Dwight D. Eisenhower defined leadership as, “the art of getting someone else to do something you want done because he wants to do it.” If you accept that definition of leadership (it’s my favorite) then you’re buying into two truths. First, you’re a leader. When I make that observation at business seminars I’m immediately greeted with looks of disbelief. Undaunted, I ask the audience a very simple question. “Have you ever been in a situation at work or home where you tried to get someone else to do something?” Immediately everyone raises their hand and nods their head.
According to Eisenhower’s definition, you become a leader the moment you attempt to get someone else to do something. Since that’s the case the issue isn’t, are you a leader? You are! The issue is how can you lead more effectively.
Answering that question brings us to the second truth issuing out of Eisenhower’s definition, namely, leaders are made not born. Since leadership is an art, effective leadership is the result of hard work not genes. So whether you’ve recently been thrust into a leadership role and feel as out of place as a turtle at a road race, or you’re heading up a Fortune 500 Company, you need to sharpen your leadership skills.
Learning to lead is like mastering a musical instrument–there are fundamental chords that can be studied, practiced and mastered. I’ve discovered whether I’m meeting with the CEO of a billion dollar company or counseling a mother or father–the fundamentals of leadership are the same and must be mastered. While natural talent is a shortcut to musical excellence, it doesn’t replace hard work. Similarly, while some men and women have a natural capacity for leadership, they too must study the art and work hard at mastering the fundamentals. Those with less innate talent can still excel as leaders if they’re willing to study the basics and put them into practice. Becoming an effective leader demands rigorous study and hard work.
The Leadership Model of Jesus
In three-and-a-half years Jesus established a movement that has lasted twenty centuries and involved over a billion people. He did this without traveling far from home, writing a book, leading an army, or holding a political office.
How did one man so significantly impact the world? He did it by personally training and utilizing techniques we can study, practice and eventually master. His strategy wasn’t the result of a lucky toss of the dice but of a well thought out plan by a man with sterling character and finely honed leadership skills. He didn’t succeed because he recruited a team of superstars, but because he passed on to his team the character traits and skills they would need to pass on to others.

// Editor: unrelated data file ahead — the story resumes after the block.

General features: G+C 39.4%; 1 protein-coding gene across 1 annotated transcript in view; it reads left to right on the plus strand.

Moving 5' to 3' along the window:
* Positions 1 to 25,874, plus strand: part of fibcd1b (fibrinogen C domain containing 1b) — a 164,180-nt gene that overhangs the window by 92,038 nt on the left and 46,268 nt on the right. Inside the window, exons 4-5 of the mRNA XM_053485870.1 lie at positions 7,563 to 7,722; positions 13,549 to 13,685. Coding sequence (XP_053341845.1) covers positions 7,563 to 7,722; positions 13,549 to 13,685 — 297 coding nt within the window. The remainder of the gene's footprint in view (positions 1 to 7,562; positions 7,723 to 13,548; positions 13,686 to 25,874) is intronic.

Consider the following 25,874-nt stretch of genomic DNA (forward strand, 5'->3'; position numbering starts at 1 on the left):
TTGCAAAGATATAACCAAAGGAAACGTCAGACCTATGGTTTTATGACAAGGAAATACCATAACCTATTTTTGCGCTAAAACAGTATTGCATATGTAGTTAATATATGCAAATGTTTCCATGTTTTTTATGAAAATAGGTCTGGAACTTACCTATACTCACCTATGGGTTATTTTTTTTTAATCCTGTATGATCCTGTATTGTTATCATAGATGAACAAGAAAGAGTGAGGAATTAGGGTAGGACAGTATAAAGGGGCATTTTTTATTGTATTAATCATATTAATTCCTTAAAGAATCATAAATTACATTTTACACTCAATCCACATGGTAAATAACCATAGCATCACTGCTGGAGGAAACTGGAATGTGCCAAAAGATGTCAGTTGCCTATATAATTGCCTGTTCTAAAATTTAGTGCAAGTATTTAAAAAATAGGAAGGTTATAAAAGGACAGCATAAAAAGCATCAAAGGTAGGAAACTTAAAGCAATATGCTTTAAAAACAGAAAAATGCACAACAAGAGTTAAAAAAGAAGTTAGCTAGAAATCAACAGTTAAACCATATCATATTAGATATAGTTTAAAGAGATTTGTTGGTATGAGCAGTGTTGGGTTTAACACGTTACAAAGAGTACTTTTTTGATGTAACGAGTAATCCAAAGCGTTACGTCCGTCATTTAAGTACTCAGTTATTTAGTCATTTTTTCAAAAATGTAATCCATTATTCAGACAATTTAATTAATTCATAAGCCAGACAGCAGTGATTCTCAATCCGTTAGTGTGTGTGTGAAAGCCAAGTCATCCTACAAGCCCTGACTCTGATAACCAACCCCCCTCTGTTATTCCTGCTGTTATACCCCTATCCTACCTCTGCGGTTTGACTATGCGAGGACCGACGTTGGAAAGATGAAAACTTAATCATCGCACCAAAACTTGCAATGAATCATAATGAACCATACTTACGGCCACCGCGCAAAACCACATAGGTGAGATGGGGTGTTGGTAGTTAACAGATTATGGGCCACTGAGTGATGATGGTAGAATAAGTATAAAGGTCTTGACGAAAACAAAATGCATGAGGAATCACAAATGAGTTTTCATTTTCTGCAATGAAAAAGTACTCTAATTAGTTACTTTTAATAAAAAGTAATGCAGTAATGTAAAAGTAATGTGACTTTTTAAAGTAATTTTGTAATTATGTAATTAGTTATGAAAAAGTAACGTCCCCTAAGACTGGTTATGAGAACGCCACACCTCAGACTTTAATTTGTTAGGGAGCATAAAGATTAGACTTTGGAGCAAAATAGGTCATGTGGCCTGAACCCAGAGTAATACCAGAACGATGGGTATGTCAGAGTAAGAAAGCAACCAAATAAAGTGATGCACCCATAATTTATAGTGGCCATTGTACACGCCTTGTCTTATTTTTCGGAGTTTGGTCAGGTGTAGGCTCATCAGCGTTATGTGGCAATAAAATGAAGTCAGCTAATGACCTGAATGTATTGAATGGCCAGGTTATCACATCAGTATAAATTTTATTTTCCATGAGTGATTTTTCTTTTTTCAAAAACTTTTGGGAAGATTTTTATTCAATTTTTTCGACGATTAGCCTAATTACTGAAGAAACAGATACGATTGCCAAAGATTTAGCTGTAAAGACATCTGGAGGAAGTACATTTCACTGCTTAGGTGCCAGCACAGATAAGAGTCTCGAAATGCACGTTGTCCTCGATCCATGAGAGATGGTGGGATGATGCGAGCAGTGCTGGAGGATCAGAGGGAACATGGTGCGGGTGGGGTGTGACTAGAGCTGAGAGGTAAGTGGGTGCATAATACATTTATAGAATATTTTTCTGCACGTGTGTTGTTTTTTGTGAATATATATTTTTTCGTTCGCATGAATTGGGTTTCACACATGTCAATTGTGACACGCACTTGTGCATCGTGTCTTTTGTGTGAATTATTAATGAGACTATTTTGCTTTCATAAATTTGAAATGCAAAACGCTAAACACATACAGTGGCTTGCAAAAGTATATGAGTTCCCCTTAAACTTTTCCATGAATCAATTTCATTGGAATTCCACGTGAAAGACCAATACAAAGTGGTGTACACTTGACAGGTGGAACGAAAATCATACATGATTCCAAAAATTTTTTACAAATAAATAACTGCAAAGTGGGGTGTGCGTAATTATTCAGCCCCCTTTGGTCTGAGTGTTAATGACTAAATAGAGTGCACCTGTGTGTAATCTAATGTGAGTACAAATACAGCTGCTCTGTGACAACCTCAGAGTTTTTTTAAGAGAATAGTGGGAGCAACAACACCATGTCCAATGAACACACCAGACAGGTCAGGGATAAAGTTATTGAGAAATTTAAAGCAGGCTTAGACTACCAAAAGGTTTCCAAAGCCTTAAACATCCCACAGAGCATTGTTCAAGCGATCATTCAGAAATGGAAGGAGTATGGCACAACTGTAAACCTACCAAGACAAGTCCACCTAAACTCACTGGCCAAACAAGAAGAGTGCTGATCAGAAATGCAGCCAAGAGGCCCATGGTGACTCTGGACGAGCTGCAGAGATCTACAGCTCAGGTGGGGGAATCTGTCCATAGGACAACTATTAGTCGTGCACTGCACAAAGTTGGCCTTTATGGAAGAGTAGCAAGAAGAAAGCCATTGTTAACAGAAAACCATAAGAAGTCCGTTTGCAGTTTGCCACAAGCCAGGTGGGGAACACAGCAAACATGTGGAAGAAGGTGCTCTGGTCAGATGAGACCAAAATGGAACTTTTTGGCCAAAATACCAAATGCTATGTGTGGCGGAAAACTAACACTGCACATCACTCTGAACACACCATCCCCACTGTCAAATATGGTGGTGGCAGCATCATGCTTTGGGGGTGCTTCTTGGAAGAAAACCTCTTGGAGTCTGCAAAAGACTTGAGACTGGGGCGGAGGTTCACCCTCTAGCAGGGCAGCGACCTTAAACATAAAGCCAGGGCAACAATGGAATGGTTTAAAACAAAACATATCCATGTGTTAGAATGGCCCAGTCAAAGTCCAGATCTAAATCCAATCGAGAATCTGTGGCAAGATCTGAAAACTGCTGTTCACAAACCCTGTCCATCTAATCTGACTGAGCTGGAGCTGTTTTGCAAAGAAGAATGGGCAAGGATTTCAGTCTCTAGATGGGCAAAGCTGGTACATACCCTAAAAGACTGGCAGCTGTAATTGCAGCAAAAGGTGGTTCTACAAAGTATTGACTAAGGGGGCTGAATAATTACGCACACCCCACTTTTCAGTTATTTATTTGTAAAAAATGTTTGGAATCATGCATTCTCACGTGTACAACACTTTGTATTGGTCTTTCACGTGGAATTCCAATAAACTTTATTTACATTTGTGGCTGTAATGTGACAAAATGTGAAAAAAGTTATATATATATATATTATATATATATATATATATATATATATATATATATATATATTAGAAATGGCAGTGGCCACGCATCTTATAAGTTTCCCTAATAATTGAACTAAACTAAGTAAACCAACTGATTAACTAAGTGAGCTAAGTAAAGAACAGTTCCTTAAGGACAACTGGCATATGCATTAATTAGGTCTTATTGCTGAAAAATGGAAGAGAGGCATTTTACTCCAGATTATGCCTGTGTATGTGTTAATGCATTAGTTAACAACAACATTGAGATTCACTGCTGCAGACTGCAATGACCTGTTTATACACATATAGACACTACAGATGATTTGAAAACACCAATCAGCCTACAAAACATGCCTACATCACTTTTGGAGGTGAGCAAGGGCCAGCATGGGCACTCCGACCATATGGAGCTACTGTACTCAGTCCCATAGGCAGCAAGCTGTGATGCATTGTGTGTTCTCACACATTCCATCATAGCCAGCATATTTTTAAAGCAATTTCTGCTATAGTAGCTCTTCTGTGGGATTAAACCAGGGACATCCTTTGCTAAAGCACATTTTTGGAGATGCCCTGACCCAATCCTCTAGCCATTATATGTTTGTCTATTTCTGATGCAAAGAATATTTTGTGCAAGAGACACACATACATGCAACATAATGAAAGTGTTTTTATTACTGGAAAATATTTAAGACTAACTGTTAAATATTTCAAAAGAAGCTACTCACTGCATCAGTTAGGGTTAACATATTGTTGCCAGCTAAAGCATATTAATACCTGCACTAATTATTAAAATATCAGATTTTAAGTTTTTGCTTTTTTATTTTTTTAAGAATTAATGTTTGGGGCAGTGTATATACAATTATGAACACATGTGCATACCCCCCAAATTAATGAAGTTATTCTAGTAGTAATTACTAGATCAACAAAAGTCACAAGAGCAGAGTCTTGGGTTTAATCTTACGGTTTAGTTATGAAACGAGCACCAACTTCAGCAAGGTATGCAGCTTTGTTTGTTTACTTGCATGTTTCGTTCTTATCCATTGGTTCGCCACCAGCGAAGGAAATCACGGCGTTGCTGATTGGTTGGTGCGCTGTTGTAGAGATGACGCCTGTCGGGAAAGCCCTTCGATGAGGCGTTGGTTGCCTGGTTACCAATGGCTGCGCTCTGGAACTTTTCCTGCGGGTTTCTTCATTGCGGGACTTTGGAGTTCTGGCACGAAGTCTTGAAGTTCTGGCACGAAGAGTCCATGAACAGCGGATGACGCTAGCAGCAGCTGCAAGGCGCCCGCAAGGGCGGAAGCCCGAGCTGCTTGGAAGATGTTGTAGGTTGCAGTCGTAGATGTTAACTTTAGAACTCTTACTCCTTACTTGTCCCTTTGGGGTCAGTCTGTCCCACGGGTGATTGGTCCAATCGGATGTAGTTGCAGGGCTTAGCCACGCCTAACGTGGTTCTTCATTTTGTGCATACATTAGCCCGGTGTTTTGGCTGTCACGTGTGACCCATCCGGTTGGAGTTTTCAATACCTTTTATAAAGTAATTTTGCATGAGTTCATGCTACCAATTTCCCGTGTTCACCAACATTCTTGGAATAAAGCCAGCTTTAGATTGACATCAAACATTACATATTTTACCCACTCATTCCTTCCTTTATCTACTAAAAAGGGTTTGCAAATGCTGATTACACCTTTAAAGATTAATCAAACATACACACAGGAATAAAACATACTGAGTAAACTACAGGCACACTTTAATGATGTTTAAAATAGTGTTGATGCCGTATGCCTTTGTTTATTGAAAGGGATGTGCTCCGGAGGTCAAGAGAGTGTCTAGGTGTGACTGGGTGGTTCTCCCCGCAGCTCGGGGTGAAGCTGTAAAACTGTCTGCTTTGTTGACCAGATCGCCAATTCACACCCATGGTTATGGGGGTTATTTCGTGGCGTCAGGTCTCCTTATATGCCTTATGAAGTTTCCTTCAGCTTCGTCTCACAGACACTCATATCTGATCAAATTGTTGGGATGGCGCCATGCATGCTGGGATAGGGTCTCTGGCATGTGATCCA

Jesus didn’t buy into the separation of character and competence in a leader. In fact, his harshest words were aimed at leaders who looked competent on the outside but smelled rotten on the inside. With that truth in mind, how can followers of Jesus effectively address the crisis of leadership character today?
Competency Builds on Character
Based on the interaction at the round table I’d like to make several suggestions.
First, we must develop an ongoing awareness that it is our relationship with Jesus Christ that is the source of sterling character. On the night before his death Jesus told his disciples, “I am the vine and you are the branches. If a man remains in me and I in him, he will bear much fruit; apart from me you can do nothing” (John 15:5). We must strive to live in an ongoing conscious awareness of the life of Christ that dwells in us. And we must daily seek him through Bible reading and prayer. One message that repeatedly came through from every round-table discussion: The cultivation of a growing personal relationship with Christ is the foundation upon which a leader’s character must be built.
Second, as leaders we must consistently seek to be the same on the inside as we appear to be on the outside. That is, we must be men and women of integrity. How can we become such people? It begins with the recognition that as members of a fallen race our hearts are prone to seek out evil. Furthermore, when we commit evil deeds our natural tendency is to cover our tracks–like robbers fleeing the scene of a crime. What we must realize is that we’re running through snow and ultimately others will see our tracks–and even if they don’t–God does.
Since that’s the case we must be brutally honest with ourselves and a few close friends. Such transparency provides a harness for our most dangerous appetites and prevents us from acting out in ways that undermine our leadership skills.
Leaders of integrity are also teachable. They are open to criticism and willing to change. They know that followers aren’t looking for perfect leaders. But they do want leaders they feel are in touch with who they are and are in the process of growing themselves.